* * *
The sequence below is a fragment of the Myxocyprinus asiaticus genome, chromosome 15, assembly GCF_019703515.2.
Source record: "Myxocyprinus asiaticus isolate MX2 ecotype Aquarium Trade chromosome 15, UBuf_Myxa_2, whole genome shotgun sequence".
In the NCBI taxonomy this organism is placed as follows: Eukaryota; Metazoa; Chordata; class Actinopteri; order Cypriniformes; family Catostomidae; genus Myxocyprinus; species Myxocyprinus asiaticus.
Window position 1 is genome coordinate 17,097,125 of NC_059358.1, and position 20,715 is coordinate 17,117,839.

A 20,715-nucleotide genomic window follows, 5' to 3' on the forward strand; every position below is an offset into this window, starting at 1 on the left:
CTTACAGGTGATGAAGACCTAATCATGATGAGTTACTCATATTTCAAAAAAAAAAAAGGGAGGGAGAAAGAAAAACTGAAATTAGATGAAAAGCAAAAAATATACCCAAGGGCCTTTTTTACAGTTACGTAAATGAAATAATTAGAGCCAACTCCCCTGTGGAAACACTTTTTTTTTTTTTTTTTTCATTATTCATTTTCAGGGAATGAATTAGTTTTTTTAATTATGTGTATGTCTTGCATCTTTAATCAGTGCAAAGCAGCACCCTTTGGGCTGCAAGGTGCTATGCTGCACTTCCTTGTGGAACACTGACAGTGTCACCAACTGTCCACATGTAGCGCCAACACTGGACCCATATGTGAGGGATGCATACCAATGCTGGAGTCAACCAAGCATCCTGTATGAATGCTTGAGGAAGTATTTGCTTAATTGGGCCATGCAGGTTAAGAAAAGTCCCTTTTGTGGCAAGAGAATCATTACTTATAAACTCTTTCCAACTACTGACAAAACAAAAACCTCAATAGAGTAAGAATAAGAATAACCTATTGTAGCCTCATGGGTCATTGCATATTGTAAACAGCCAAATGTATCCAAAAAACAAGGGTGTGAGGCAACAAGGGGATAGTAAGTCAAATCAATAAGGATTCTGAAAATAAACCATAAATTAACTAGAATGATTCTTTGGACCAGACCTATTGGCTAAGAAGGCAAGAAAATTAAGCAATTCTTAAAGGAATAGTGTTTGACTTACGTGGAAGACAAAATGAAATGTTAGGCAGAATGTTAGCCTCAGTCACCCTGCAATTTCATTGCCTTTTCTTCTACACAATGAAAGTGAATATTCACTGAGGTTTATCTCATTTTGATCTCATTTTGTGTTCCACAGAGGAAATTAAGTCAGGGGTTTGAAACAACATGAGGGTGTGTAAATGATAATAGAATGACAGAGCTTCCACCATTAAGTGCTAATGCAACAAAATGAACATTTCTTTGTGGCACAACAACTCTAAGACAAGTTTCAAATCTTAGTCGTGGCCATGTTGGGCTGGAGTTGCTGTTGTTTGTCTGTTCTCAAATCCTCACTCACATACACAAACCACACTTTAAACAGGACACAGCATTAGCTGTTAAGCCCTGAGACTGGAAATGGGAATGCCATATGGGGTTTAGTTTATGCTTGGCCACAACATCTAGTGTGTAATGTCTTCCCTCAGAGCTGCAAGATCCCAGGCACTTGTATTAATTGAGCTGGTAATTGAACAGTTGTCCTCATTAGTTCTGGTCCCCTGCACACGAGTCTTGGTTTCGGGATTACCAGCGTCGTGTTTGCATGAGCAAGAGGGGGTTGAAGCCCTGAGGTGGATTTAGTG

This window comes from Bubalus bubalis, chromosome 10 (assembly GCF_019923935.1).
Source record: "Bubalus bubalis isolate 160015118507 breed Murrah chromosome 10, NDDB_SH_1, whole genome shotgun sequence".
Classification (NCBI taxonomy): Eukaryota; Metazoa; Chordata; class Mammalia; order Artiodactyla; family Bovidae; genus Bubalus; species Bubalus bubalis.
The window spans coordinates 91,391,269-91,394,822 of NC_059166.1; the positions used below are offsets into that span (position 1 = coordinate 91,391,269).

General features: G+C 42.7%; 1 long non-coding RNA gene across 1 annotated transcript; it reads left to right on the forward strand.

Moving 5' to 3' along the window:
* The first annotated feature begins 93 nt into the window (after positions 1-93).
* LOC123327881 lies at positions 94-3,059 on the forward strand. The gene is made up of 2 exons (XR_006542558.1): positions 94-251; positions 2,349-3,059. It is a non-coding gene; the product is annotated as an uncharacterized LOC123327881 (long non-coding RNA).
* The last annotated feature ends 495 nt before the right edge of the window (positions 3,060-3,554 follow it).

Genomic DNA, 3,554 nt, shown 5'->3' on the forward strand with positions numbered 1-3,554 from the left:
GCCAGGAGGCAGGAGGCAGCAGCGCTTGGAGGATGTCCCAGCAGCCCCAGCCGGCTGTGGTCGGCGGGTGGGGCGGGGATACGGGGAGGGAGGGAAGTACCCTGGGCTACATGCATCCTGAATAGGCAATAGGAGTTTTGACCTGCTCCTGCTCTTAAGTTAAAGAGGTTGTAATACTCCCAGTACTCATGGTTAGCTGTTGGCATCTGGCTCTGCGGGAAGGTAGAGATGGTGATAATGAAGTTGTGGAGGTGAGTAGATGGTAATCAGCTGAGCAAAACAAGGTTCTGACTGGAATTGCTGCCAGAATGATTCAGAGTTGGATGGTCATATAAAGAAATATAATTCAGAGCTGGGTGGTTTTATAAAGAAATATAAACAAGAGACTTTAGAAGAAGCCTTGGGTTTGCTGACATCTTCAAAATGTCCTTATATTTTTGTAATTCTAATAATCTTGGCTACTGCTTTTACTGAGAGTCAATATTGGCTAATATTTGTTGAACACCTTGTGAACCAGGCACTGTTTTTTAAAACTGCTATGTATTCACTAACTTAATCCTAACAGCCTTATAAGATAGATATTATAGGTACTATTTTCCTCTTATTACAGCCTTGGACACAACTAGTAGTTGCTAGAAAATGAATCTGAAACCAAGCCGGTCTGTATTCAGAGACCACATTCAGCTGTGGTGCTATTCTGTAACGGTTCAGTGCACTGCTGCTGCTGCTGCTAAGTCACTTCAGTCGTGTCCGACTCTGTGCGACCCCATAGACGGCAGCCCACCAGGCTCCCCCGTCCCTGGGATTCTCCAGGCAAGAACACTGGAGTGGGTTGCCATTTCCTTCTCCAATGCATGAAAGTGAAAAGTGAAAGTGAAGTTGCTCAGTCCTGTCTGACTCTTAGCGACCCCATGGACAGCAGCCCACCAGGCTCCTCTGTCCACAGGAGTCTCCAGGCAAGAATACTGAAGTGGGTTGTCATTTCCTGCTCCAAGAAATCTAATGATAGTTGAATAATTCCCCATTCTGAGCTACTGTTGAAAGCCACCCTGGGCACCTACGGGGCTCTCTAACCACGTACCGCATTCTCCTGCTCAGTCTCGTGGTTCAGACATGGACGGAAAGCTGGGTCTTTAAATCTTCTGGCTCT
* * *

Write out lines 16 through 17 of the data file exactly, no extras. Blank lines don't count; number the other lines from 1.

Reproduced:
Genomic DNA, 3,554 nt, shown 5'->3' on the forward strand with positions numbered 1-3,554 from the left:
GCCAGGAGGCAGGAGGCAGCAGCGCTTGGAGGATGTCCCAGCAGCCCCAGCCGGCTGTGGTCGGCGGGTGGGGCGGGGATACGGGGAGGGAGGGAAGTACCCTGGGCTACATGCATCCTGAATAGGCAATAGGAGTTTTGACCTGCTCCTGCTCTTAAGTTAAAGAGGTTGTAATACTCCCAGTACTCATGGTTAGCTGTTGGCATCTGGCTCTGCGGGAAGGTAGAGATGGTGATAATGAAGTTGTGGAGGTGAGTAGATGGTAATCAGCTGAGCAAAACAAGGTTCTGACTGGAATTGCTGCCAGAATGATTCAGAGTTGGATGGTCATATAAAGAAATATAATTCAGAGCTGGGTGGTTTTATAAAGAAATATAAACAAGAGACTTTAGAAGAAGCCTTGGGTTTGCTGACATCTTCAAAATGTCCTTATATTTTTGTAATTCTAATAATCTTGGCTACTGCTTTTACTGAGAGTCAATATTGGCTAATATTTGTTGAACACCTTGTGAACCAGGCACTGTTTTTTAAAACTGCTATGTATTCACTAACTTAATCCTAACAGCCTTATAAGATAGATATTATAGGTACTATTTTCCTCTTATTACAGCCTTGGACACAACTAGTAGTTGCTAGAAAATGAATCTGAAACCAAGCCGGTCTGTATTCAGAGACCACATTCAGCTGTGGTGCTATTCTGTAACGGTTCAGTGCACTGCTGCTGCTGCTGCTAAGTCACTTCAGTCGTGTCCGACTCTGTGCGACCCCATAGACGGCAGCCCACCAGGCTCCCCCGTCCCTGGGATTCTCCAGGCAAGAACACTGGAGTGGGTTGCCATTTCCTTCTCCAATGCATGAAAGTGAAAAGTGAAAGTGAAGTTGCTCAGTCCTGTCTGACTCTTAGCGACCCCATGGACAGCAGCCCACCAGGCTCCTCTGTCCACAGGAGTCTCCAGGCAAGAATACTGAAGTGGGTTGTCATTTCCTGCTCCAAGAAATCTAATGATAGTTGAATAATTCCCCATTCTGAGCTACTGTTGAAAGCCACCCTGGGCACCTACGGGGCTCTCTAACCACGTACCGCATTCTCCTGCTCAGTCTCGTGGTTCAGACATGGACGGAAAGCTGGGTCTTTAAATCTTCTGGCTCT